1806 has a LOT of features and while CMPivot is still early days there are some pretty cool things it can do especially for admins who maybe don’t fully understand how to use SQL or struggle creating complex WQL queries to get a list of machines. Now we can leverage CMPivot to query for information about devices and build the collection right from the parser. However it’s important to note that these collections are built using direct membership rules but that’s a separate topic and not what we’re here to talk about.
If you haven’t read how to configure access to CMPivot for anyone but an admin or you haven’t even touched CMPivot yet I suggest reading my post from yesterday regarding this
Before we can create a collection based on a CMPivot query we need to create a CMPivot query useful and actually does something for us so lets start with something practical something like find me all servers where a specific service is in a stopped state it might look something like this.
Service | where ((Name == 'WSUSService') and (State == 'Stopped'))
Now hopefully this doesn’t return any results in your environment but for my lab I’ve gone ahead and stopped the WsusService on my ConfigMgr server
Another example might be to find all servers missing the Petya vaccine file, the case last year where machines could be prevented from encrypting with Petya if a specific file existed in the root of C:\ we could look for something like that as well using the File() command.
Now we’ve found our server that has the WsusService stopped from here we could take two actions, we can take two actions if we happened to have a script stored that would restart a service remotely (hint hint) we could right click the server or we could shift click and multi-select the servers right click one of the selected objects and choose ‘run scripts’. Something important to note the script will ONLY run against the selected objects however, if you check the SQL db logs, or if you look at ‘Script Status monitoring’ it will look like it ran against the whole collection, don’t panic it didn’t.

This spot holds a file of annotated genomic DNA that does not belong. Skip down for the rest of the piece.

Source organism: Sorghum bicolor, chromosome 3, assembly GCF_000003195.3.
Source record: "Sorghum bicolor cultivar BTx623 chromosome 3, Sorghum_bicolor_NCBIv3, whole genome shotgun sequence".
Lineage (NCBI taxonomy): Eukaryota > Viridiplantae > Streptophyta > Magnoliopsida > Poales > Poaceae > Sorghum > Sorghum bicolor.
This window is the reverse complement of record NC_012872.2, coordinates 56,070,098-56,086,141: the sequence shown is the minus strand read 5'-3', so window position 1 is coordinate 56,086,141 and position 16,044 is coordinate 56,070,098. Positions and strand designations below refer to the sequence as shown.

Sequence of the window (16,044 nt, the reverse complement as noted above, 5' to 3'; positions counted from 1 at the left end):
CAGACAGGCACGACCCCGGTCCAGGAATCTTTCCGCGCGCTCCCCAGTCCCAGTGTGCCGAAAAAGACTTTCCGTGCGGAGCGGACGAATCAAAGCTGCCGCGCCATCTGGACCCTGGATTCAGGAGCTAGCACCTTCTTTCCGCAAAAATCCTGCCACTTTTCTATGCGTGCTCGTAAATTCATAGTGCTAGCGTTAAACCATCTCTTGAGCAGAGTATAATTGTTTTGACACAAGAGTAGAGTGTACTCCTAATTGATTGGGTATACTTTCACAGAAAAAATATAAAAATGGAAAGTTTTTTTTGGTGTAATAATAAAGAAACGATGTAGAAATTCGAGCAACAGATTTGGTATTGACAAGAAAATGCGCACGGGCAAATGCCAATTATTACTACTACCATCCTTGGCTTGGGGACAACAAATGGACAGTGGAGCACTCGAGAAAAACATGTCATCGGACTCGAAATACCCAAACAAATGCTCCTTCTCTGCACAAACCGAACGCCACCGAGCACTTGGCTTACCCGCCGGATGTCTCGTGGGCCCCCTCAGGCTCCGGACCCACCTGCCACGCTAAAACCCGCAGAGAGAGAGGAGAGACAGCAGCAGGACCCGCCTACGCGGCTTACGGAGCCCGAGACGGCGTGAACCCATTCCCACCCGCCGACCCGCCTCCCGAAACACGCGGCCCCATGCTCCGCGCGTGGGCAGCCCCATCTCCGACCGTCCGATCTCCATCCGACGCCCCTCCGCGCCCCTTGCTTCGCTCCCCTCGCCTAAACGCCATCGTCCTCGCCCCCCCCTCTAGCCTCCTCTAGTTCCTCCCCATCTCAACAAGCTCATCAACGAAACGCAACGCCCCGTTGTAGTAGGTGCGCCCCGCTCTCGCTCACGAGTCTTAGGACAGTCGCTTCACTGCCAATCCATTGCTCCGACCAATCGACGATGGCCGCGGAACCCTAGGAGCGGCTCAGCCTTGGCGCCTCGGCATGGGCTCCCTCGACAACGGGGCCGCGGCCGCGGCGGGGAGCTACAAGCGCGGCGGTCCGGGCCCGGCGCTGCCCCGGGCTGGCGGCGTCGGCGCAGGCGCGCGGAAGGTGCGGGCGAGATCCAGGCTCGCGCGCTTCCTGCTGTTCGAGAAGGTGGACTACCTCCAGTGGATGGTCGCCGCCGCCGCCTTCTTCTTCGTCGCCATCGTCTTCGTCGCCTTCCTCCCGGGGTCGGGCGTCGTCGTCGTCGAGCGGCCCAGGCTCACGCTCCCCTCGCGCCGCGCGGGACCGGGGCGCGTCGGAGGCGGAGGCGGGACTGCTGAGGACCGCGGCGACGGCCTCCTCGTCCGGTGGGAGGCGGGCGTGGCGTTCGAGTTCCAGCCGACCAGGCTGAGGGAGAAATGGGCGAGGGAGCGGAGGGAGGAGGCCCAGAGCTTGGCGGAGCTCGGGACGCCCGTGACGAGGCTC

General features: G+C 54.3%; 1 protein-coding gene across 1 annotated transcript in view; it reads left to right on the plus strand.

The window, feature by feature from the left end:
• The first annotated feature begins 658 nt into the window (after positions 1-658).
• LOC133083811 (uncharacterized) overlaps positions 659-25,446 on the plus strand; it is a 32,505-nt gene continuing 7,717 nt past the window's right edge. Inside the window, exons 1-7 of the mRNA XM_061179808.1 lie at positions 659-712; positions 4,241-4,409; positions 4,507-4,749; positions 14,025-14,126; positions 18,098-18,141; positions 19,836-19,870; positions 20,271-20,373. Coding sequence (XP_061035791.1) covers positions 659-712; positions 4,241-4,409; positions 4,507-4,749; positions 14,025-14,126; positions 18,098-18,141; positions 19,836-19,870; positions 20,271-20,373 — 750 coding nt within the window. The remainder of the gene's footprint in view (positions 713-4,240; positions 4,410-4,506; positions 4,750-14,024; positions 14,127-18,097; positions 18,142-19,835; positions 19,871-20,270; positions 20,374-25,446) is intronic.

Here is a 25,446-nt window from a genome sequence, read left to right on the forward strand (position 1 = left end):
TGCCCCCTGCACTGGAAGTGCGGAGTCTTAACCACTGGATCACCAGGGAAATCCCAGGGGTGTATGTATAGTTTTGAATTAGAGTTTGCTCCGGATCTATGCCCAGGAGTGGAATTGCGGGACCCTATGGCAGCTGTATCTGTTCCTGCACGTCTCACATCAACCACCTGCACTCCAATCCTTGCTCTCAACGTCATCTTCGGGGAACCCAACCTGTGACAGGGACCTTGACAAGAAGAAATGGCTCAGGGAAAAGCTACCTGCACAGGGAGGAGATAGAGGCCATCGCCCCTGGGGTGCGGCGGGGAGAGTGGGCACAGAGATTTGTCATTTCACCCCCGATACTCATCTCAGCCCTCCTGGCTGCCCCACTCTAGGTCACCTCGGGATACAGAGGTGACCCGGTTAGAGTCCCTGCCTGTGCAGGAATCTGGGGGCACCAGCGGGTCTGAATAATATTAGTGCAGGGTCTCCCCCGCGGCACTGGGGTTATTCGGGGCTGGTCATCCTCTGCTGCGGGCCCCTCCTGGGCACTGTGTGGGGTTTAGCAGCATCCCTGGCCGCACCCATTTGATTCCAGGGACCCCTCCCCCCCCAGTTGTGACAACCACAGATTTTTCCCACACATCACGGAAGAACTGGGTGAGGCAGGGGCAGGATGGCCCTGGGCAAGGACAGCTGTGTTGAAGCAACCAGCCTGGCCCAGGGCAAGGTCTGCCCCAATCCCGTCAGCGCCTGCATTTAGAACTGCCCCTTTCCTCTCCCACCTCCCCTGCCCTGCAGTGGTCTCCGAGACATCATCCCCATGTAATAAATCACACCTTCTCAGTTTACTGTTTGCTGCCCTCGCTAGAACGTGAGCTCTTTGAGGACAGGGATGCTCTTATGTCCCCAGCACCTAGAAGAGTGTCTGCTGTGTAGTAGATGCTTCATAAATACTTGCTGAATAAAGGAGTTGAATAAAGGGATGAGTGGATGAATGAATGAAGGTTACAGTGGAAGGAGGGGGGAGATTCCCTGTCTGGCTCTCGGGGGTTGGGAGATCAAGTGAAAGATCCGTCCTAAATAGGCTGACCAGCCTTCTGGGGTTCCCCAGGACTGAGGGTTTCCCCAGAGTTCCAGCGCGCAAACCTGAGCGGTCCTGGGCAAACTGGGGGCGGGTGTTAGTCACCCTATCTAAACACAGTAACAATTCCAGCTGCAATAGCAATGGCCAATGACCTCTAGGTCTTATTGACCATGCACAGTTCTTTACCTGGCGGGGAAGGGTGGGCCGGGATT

And if you check in ConfigMgr Monitoring under script status
If you dig in though you’ll see that the script only returned a result for one client this is important and very different from other technologies in the industry that do this as ConfigMgr allows you the control to only query or interact with the machines you’ve chosen and doesn’t perform any client side filtering of the event.
Now, lets say you don’t have a script but instead you want to create a collection of machines based on this information you could instead select the machines you wanted to go to the collection or if you wanted all of them to go into a collection select nothing and click the ‘Add to Collection’ button in the top right corner.
Some things to note when you click this button it will open the ‘Create new Collection’ wizard. By default the limiting collection will be the collection you launched CMPivot from. Second, while my lab is relatively small with only 3 – 5 machines depending on the day the default behavior seems to be to create the collection using direct rules. In general I frown upon direct membership collections because of how quickly they can ‘fizzle’ if something goes wrong with the installed client but its a start maybe someday we will see these the Azure Analytics query get transformed into the WQL query that matches it.
I hope this was helpful and from this you can start thinking of ways you can use this to be more agile and responsive admins within your environment! Happy pivoting!
Jordan has been working in the Industry since 2009. Since starting he’s worked with Active Directory, Group Policy, SCCM, SCOM and PowerShell. Jordan currently works in the healthcare industry as an SCCM Infrastructure Team lead supporting over 150,000 endpoints. Most recently his focus has been in SQL Reporting for SCCM, creation of PowerShell scripts to automate tasks and PowerBI.